Release Pakistani couple: High Court | The Herald April 8, 2016
THE High Court has ordered the release of a Pakistani couple accused of overstaying in the country, pending the determination of their appeal lodged with the Home Affairs ministry two years ago.
Muhammad Shabbir (50) and Rehana (48) were arrested and detained on an immigration warrant last month. Their permit expired in June 2014 and their application for an extension of residence permit was turned down by the chief immigration officer during the same month.
The couple’s attempt to have temporary permits pending the appeal was also declined.
They approached the High Court challenging the validity of their detention beyond the stipulated 48 hours in breach of the provisions of Section 50(2) of the Constitution.
They wanted an order for their immediate release with the chief immigration officer being ordered to issue the couple temporary permit pending the outcome of their appeal.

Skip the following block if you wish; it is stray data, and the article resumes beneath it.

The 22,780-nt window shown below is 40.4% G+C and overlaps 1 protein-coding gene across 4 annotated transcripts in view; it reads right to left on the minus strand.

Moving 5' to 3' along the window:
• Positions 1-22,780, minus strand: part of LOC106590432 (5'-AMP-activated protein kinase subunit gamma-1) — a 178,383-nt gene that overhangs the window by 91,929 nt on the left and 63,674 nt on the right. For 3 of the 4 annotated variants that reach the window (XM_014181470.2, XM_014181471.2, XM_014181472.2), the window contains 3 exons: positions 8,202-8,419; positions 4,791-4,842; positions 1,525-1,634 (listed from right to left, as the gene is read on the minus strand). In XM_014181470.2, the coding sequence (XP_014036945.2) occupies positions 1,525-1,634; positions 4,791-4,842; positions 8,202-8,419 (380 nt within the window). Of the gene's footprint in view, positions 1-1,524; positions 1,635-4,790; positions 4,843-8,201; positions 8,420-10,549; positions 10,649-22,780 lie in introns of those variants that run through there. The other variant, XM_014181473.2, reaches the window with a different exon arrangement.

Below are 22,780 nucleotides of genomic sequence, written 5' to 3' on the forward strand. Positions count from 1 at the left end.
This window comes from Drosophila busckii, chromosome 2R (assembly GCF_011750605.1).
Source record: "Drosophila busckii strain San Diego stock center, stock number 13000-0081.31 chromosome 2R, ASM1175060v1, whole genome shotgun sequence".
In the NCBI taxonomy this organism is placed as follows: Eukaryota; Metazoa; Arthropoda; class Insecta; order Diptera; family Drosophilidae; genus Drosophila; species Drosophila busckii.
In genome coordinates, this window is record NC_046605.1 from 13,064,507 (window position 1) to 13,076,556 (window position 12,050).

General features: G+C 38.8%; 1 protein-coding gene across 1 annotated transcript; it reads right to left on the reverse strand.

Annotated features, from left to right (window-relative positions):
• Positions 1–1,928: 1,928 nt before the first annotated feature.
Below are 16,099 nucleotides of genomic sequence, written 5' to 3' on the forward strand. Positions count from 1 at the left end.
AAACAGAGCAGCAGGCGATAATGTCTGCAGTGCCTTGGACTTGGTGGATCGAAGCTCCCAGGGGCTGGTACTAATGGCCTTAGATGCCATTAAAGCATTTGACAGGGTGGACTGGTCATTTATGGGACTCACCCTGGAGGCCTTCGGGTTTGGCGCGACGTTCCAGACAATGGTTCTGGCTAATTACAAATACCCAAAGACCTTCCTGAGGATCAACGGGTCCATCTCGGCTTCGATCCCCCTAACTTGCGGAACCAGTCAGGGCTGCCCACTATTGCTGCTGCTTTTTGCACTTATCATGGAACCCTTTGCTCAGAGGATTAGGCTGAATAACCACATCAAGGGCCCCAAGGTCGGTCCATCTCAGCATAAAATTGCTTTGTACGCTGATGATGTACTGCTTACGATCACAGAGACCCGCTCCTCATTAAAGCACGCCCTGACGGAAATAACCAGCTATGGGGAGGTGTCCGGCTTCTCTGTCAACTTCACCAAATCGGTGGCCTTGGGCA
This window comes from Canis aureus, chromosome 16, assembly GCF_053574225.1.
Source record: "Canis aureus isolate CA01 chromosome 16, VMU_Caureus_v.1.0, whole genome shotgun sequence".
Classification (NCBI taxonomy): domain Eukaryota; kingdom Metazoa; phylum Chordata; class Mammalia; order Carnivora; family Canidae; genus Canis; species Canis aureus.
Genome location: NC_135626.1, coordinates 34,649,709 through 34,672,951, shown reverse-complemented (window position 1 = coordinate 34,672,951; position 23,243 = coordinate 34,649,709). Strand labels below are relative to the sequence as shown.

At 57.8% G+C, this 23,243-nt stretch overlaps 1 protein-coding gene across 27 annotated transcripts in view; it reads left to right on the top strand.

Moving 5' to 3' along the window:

Justice Joseph Musakwa granted the application in the case in which the judge expressed shock as to why the appeal lodged in 2014 is still undetermined, two years later.
He ruled that in terms of the law a person who is detained for purposes of being brought to court must be availed before the court within 48 hours.
“In the result, a provisional order is issued to the effect that the applicants be released forthwith,” said Justice Musakwa.
“If a person is to be held beyond 48 hours regardless of any intention to bring them to court, such detention must be extended by a competent court before the expiry of the 48 hours.”
The judge said the fact that immigration intended to deport the applicants did not absolve them from complying with the need to have applicants’ detention beyond 48 hours extended by a competent court.
In opposing the application by the two Pakistan nationals, the immigration relied on Section 8(2) of the Immigration Act (Chapter 4:02).
They argued that the provision empowered an immigration officer to detain a prohibited person pending removal from Zimbabwe.
But the couple through their lawyers Kachere Legal Practitioners, argued that their detention of beyond 48 hours was in breach of Section 50 (2) of the Constitution.
The judge agreed with the submission and ruled that Section 8(2) of the Act was clearly in conflict with Section 50 of the Constitution.